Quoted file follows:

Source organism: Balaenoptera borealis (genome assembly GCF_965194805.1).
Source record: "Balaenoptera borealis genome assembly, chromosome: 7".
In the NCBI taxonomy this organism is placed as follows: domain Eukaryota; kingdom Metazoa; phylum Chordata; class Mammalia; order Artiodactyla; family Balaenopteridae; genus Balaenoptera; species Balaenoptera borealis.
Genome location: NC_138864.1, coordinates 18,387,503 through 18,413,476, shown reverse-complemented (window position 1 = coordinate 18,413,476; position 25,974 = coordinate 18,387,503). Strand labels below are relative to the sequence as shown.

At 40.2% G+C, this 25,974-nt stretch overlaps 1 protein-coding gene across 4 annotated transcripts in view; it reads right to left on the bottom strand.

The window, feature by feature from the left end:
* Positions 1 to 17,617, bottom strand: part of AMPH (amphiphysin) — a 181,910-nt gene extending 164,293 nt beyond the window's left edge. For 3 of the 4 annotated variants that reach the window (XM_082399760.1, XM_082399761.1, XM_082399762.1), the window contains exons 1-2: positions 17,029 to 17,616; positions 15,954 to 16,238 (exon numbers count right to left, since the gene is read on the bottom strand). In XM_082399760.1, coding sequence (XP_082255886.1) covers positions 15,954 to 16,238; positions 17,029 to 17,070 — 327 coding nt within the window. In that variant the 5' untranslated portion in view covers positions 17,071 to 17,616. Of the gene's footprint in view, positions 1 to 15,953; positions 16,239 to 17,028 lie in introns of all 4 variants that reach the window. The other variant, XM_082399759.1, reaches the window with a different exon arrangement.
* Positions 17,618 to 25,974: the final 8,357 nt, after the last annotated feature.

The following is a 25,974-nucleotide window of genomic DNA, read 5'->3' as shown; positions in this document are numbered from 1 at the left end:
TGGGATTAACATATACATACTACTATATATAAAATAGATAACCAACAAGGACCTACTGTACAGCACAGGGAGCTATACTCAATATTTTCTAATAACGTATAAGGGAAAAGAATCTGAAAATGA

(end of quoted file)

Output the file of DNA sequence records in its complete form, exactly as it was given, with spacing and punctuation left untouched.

Source organism: Balaenoptera borealis (genome assembly GCF_965194805.1).
Source record: "Balaenoptera borealis genome assembly, chromosome: 7".
In the NCBI taxonomy this organism is placed as follows: domain Eukaryota; kingdom Metazoa; phylum Chordata; class Mammalia; order Artiodactyla; family Balaenopteridae; genus Balaenoptera; species Balaenoptera borealis.
Genome location: NC_138864.1, coordinates 18,387,503 through 18,413,476, shown reverse-complemented (window position 1 = coordinate 18,413,476; position 25,974 = coordinate 18,387,503). Strand labels below are relative to the sequence as shown.

At 40.2% G+C, this 25,974-nt stretch overlaps 1 protein-coding gene across 4 annotated transcripts in view; it reads right to left on the bottom strand.

The window, feature by feature from the left end:
* Positions 1 to 17,617, bottom strand: part of AMPH (amphiphysin) — a 181,910-nt gene extending 164,293 nt beyond the window's left edge. For 3 of the 4 annotated variants that reach the window (XM_082399760.1, XM_082399761.1, XM_082399762.1), the window contains exons 1-2: positions 17,029 to 17,616; positions 15,954 to 16,238 (exon numbers count right to left, since the gene is read on the bottom strand). In XM_082399760.1, coding sequence (XP_082255886.1) covers positions 15,954 to 16,238; positions 17,029 to 17,070 — 327 coding nt within the window. In that variant the 5' untranslated portion in view covers positions 17,071 to 17,616. Of the gene's footprint in view, positions 1 to 15,953; positions 16,239 to 17,028 lie in introns of all 4 variants that reach the window. The other variant, XM_082399759.1, reaches the window with a different exon arrangement.
* Positions 17,618 to 25,974: the final 8,357 nt, after the last annotated feature.

The following is a 25,974-nucleotide window of genomic DNA, read 5'->3' as shown; positions in this document are numbered from 1 at the left end:
TGGGATTAACATATACATACTACTATATATAAAATAGATAACCAACAAGGACCTACTGTACAGCACAGGGAGCTATACTCAATATTTTCTAATAACGTATAAGGGAAAAGAATCTGAAAATGA